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Thu30Oct2014

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Do you want to be watched?

The new rules for surveillance under the IT Act are an assault on our freedom. They also seem misguided, says Sunil Abraham. How many terrorists or criminals will be arrested in India thanks to the new ID requirements at cybercafés or a ban on public wi-fi? Intelligence work cannot be replaced with blanket surveillance

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No bar on this front: Technology can aid accountability

By Frederick Noronha

A BarCamp held in Gurgaon recently showcased a number of new initiatives focused on technology, transparency and accountability, from ways to minimise corruption in dealings with government to ways to track power cuts

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Dreaming of a peer to peer world

By V Sasi Kumar

Michel Bauwens, founder of the Peer to Peer Foundation, is one of those who believe in open spaces and creation without incentive. In this interview he talks about the Free Software and Wikipedia movements as pointers to a genuine change in the way we think, create and distribute goods. He believes that we have never before had such real-time possibilities for human cooperation and collective intelligence on a global scale

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Knowledge for all

By Nick Gill

In a backlash to the skyrocketing prices of academic journals, academics worldwide are seeking ways to wrest knowledge back from the corporations and open access to all. Following the lead of major universities in Europe and USA, IMSc Chennai launched its open-access repository last month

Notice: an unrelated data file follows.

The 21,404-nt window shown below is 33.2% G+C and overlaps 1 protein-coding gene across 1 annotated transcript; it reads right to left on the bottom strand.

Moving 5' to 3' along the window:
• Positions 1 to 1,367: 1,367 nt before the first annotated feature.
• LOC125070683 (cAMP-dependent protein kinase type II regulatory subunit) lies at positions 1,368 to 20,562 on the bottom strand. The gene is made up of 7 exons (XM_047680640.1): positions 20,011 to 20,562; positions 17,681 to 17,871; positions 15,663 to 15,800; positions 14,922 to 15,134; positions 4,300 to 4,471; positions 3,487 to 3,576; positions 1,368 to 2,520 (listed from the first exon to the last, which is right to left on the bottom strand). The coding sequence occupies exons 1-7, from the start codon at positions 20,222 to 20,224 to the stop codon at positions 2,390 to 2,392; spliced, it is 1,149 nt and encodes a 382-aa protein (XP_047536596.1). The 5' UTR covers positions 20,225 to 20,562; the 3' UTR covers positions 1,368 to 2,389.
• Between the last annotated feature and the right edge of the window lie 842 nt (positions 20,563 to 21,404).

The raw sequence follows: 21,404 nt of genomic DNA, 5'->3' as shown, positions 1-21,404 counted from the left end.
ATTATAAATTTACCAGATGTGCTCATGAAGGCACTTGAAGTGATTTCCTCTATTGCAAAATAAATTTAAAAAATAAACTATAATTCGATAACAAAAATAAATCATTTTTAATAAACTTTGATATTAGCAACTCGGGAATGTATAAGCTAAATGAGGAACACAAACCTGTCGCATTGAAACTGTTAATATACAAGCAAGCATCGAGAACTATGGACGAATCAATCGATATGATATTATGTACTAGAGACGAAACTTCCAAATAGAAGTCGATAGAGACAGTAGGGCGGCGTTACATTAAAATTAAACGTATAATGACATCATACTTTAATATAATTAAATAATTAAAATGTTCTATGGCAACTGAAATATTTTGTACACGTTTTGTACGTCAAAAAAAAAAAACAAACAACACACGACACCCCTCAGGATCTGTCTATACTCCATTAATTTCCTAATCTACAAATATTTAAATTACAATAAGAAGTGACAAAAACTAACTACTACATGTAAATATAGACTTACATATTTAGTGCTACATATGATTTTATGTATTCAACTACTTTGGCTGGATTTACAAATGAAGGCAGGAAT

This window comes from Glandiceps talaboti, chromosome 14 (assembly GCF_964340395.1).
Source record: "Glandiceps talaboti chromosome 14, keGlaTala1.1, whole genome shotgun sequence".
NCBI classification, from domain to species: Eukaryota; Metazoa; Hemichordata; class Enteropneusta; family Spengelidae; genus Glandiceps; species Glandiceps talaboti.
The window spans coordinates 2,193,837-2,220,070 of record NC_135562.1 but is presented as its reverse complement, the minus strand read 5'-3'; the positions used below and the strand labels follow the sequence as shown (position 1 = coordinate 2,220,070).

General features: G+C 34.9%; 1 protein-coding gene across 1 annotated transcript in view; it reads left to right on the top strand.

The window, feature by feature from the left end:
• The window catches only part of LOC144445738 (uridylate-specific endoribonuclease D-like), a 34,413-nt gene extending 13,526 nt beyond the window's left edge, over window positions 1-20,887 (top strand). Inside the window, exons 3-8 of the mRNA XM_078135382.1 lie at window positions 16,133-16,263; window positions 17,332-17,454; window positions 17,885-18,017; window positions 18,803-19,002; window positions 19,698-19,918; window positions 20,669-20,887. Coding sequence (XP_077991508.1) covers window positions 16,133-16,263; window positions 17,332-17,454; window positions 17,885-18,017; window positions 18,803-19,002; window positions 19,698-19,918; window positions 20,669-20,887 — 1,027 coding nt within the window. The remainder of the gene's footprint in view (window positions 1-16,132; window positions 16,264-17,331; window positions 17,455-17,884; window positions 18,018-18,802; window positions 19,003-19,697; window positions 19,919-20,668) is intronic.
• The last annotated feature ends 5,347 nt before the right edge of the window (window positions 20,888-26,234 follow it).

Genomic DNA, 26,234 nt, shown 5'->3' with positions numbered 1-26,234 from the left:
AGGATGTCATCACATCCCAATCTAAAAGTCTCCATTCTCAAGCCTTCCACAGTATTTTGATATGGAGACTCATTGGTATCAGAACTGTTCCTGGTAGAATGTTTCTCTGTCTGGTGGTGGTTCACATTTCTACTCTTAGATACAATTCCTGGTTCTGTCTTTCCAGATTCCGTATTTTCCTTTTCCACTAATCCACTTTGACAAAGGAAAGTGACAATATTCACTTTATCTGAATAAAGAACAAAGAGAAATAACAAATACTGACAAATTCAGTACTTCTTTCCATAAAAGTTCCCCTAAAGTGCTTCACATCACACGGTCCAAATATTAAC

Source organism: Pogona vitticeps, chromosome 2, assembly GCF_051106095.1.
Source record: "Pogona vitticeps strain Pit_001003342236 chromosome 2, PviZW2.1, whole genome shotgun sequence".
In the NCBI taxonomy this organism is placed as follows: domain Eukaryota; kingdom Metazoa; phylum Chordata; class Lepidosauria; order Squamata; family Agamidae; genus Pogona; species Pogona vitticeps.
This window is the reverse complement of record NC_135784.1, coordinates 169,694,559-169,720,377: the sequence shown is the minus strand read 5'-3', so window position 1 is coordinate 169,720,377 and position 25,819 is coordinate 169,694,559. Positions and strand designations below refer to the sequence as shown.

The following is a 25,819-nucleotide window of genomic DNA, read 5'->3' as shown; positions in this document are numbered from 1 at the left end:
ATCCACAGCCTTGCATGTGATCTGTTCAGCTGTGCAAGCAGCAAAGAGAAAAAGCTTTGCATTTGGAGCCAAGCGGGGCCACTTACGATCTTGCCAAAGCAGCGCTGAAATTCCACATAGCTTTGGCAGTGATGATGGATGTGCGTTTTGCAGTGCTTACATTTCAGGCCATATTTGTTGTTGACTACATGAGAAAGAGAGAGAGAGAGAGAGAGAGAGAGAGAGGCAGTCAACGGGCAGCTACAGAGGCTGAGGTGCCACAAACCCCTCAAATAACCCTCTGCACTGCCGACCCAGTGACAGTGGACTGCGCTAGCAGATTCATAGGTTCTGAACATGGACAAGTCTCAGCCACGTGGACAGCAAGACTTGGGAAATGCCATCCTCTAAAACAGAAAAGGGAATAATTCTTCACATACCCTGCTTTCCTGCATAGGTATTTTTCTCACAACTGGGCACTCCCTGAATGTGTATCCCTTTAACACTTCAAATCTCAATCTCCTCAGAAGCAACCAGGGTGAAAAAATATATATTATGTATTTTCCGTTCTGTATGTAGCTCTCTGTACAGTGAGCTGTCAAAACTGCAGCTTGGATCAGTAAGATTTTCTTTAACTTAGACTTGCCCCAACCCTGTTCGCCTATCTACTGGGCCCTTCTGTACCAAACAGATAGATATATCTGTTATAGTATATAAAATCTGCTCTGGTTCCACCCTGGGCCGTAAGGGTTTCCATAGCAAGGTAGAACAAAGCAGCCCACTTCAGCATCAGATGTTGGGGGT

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Call centres for farmers

By Neeta Lal

Eighty-four call centres across the country are answering farmers' queries related to everything from fungus on brinjals to kisan credit cards and prices of insecticides

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Mouthpiece of change

By Malvika Kaul

The recently announced community radio policy will change the landscape of grassroots media, giving a voice to the voiceless and providing a viable alternative to the mainstream media's monopolistic and trivial interpretation of news

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Radio days in Indian villages

By Sandip Das

In villages across nine Indian states listeners are getting hooked on to radio shows featuring women sarpanches and journalists fighting social and economic inequities through panchayati raj institutions. In the process, listeners are spurred on to participate in local institutions of self-governance themselves

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This is Radio Budikote....

By Elisa Patnaik

The villagers of Budikote in Karnataka are making and narrowcasting their own cable radio programmes on issues of local interest. Thirty-five neighbouring villages also tune in to the cable radio network for two hours everyday. With legislation on community radio broadcasting still a long way off in India, cable radio could be the best way forward

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Flaws in Bhoomi, India's model e-governance project

By Keya Acharya

Karnataka's Bhoomi project, which computerised 20 million rural land records, was designed as an instrument of equity. But is IT also reinforcing inequality, with men benefiting more than women and the rich benefiting more than the poor?

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Dollars versus idealism: It's a Gates-versus-GNU/Linux tug-of-war in India

By Frederick Noronha

The world's richest man, Bill Gates, is pouring money into India. Is it largely because of the challenge posed by the GNU/Linux computer operating system? And what really are the benefits of Free Software?

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